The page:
"Guess I won't waste my breath answering then. But if you'd like to give the antidote a try—" Kane's weak smile is the last thing I see before the lights go out. The darkness is so rich, so void of light, it's suffocating.

  My heart races and panic starts to consume me. It feels as if the walls are closing in on me. "Kane," I call frantically.

  "It's all right, my sweet." I startle at the closeness of his voice. He is right next to me. His hand grazes my arm. "They're here to take you home."



  A long stretch of horrifying, pitch dark silence is interrupted as thunderous footsteps and yells fill the underground tunnels. Flashes of light sweep through the darkness. A blinding light shines into the room. I lift my arm to shield my eyes from the harsh brightness.

  "Police! On your knees. Hands on your head," an unfamiliar voice shouts. It takes a second for the shock to wear off and bring me to the realization they're talking to me. The room fills with heavily equipped officers.

  I drop to my knees and put my hands on my head. "I'm Detective Angie Tennyson," I repeat several times as an armed team pours into the small office. My thin voice is lost in the clamor.

  My eyes adjust some to the light. I scan the room but don't see Kane in the chaos. Did they pull him out of the room? My arm is suddenly wrenched from my head to my back.

  "I'm Detective Angie Tennyson of the Mountain View Division. My badge number—"

  "Stop. That's her," a familiar voice drifts through the clamor. I can't place the face with the voice until Captain Clark peeks around a large SWAT officer. "That's Detective Tennyson. Help her up."

  I don't wait for a hand up. I push to my feet and land hard against Clark's bullet proof vest. I'm sobbing uncontrollably by the time his arms go around me.

  "Thank God, Tennyson. I thought we'd lost you."

  I'm crying, making it hard to catch my breath. I pull my face from his chest. "Captain—" I start. I can't even say the painful sentence out loud. Another round of shoulder wracking sobs shudder through me. I'm so overcome with grief and relief, I can barely stand on my own.

  A voice comes through the radio on his shoulder. "Captain, no sign of Freestone yet."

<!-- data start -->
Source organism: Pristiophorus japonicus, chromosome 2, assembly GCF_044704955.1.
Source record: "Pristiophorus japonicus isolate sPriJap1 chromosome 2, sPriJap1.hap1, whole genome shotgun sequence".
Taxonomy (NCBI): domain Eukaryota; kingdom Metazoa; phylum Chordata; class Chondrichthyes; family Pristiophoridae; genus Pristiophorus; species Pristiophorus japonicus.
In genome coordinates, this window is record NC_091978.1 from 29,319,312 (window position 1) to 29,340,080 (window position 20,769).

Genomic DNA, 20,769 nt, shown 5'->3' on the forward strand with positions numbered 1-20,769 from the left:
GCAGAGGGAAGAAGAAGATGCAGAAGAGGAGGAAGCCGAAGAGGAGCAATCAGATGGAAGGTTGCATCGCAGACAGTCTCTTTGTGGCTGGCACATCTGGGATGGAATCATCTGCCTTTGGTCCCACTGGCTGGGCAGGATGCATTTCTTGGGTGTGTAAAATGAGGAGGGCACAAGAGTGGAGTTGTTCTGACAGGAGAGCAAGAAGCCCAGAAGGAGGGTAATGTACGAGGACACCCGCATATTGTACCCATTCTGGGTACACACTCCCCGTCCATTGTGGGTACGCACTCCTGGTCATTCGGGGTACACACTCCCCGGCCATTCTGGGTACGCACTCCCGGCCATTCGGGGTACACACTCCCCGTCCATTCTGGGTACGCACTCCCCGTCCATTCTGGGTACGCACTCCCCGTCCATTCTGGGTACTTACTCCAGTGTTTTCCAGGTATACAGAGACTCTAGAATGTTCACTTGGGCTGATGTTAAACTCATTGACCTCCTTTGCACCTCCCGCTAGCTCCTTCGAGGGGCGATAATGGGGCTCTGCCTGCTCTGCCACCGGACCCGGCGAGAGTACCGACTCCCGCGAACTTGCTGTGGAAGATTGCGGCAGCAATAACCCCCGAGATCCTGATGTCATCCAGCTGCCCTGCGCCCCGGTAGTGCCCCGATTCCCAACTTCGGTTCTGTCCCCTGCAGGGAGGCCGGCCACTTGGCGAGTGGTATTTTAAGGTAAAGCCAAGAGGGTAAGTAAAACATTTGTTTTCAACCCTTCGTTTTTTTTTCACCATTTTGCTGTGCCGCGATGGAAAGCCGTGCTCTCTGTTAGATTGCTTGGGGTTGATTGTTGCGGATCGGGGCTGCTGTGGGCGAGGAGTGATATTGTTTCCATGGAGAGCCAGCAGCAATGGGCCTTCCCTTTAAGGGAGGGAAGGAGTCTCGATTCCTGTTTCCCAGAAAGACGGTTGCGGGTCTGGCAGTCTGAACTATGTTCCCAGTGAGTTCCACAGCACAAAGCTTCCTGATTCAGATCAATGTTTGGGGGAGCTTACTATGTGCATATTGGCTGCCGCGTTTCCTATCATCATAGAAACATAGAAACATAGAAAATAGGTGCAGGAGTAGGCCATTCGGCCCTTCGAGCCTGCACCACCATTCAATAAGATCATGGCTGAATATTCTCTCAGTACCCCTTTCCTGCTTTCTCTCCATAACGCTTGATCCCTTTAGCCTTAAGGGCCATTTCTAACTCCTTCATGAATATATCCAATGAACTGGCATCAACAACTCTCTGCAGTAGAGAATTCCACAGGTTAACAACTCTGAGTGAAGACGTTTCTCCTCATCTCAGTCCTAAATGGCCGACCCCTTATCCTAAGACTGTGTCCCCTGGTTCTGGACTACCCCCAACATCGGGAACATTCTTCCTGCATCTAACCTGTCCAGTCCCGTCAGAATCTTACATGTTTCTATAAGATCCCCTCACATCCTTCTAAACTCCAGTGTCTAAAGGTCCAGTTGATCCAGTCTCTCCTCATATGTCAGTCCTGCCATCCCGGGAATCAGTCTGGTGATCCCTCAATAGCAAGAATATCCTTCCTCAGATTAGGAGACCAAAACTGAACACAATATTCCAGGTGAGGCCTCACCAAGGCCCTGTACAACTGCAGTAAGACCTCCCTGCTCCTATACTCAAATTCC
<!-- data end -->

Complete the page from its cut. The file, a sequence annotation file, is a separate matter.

"Keep looking."

  I glance quickly around the room. "He was just here. Then the lights went out. He was right next to me."

  Clark's protective arm goes around my shoulders. "Let's get you out of here. I'm sure you've had enough of this place."

  I peer back into the office as Clark walks me into the hallway. There is no sign of Kane, just the empty office and the desk. Streams of light crisscross the corridors as officers traverse the passages looking for others. The last few months have been so bizarre, I can almost convince myself they were just an illusion. But the solid rock that sits in my chest where my heart used to be assures me it all happened.

  I hold tightly onto Clark's arm working up the courage to tell him. Everything is a blur, including that past few months, as he whisks me through the maze of passages. Lights from the search team lead the way, and we make it easily through to the incline that leads to the garage and the exit. We are leaving Kane's complex. I'm leaving Lace Underground for good.

  Daylight pours through the opening at the front of the giant garage. The vans and limo are being searched. Every part of Kane's secret world is being torn open and scrutinized. Where is he hiding? How did he get out of the office unseen?

  My legs are weak and shaky as we climb toward the surface. "Captain Clark," my frail voice echoes off the tunnel like passage. "He's gone," I sob. "They threw him in the ocean." I draw in a deep breath. "Maddox is dead."

  Clark doesn't seem to be paying attention. It seems he thinks I'm delusional or drugged. And I might very well be both but of one thing I'm sure. I stop him just before we step out into the fresh air. "Clark," I say sharply, "did you hear me? They killed Maddox."

  Clark gives me that fatherly, protective smile he's thrown at me many times. "I think Maddox might have something to say about that."

  I blink at him, confused, diz
zy from the craziness of the past few minutes.

  Clark motions with his head toward a group of law enforcement vehicles. The sun is still high in the sky, showering its warmth and light over the chaotic scene and the surrounding desert landscape. I squint toward the activity. There, standing in the middle of the circle of people and vehicles is Detective James Maddox.

  Clark catches me as my knees give way. Another sob, this one from joy, burbles from my lips. I release my hold on Clark and will my feet forward. It's only a hundred yards but it feels like a hundred miles. My feet move faster.

  "Ten," Maddox says on a breath.

  "I thought you were—" I cry as I jump into his arms.

  Maddox squeezes me tightly against him. "Not that easy to take down James Maddox."

  I hold onto him for a long time, afraid that if I let go he'll vanish and the last few minutes will evaporate as a dream. But he's there, solid in my arms.

  I finally find the courage to release him. He doesn't disappear. It's all real.

  Maddox wipes the tears from my cheeks with his finger. My eyes are bleary from crying and the harsh sunlight, but every feature on his face is so clearly etched in my mind I can see him perfectly.

  "But there was no island or land nearby. How on earth did you survive?"

  "Strangest thing happened. I was treading water, thinking I had about ten minutes before I finally sank below the surface to my watery grave. Then a boat motor sounded in the distance. It was a small motor boat and guess who was driving it?"